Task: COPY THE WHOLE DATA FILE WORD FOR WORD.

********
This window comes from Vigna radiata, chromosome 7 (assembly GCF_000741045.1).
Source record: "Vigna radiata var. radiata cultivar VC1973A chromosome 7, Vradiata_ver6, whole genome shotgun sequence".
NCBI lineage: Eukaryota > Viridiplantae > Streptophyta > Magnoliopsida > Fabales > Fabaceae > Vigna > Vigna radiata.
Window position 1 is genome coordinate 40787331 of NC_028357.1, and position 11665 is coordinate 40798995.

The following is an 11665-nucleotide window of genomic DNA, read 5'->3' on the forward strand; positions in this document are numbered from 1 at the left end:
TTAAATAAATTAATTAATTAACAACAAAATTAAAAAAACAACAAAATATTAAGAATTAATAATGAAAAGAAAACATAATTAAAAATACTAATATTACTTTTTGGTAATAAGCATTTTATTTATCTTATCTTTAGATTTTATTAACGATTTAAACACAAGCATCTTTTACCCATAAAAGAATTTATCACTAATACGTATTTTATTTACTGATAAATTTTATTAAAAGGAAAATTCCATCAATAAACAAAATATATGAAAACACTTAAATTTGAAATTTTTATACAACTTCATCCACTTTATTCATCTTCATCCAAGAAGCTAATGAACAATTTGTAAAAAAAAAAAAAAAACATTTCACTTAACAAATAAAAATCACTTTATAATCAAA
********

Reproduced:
This window comes from Vigna radiata, chromosome 7 (assembly GCF_000741045.1).
Source record: "Vigna radiata var. radiata cultivar VC1973A chromosome 7, Vradiata_ver6, whole genome shotgun sequence".
NCBI lineage: Eukaryota > Viridiplantae > Streptophyta > Magnoliopsida > Fabales > Fabaceae > Vigna > Vigna radiata.
Window position 1 is genome coordinate 40787331 of NC_028357.1, and position 11665 is coordinate 40798995.

The following is an 11665-nucleotide window of genomic DNA, read 5'->3' on the forward strand; positions in this document are numbered from 1 at the left end:
TTAAATAAATTAATTAATTAACAACAAAATTAAAAAAACAACAAAATATTAAGAATTAATAATGAAAAGAAAACATAATTAAAAATACTAATATTACTTTTTGGTAATAAGCATTTTATTTATCTTATCTTTAGATTTTATTAACGATTTAAACACAAGCATCTTTTACCCATAAAAGAATTTATCACTAATACGTATTTTATTTACTGATAAATTTTATTAAAAGGAAAATTCCATCAATAAACAAAATATATGAAAACACTTAAATTTGAAATTTTTATACAACTTCATCCACTTTATTCATCTTCATCCAAGAAGCTAATGAACAATTTGTAAAAAAAAAAAAAAAACATTTCACTTAACAAATAAAAATCACTTTATAATCAAA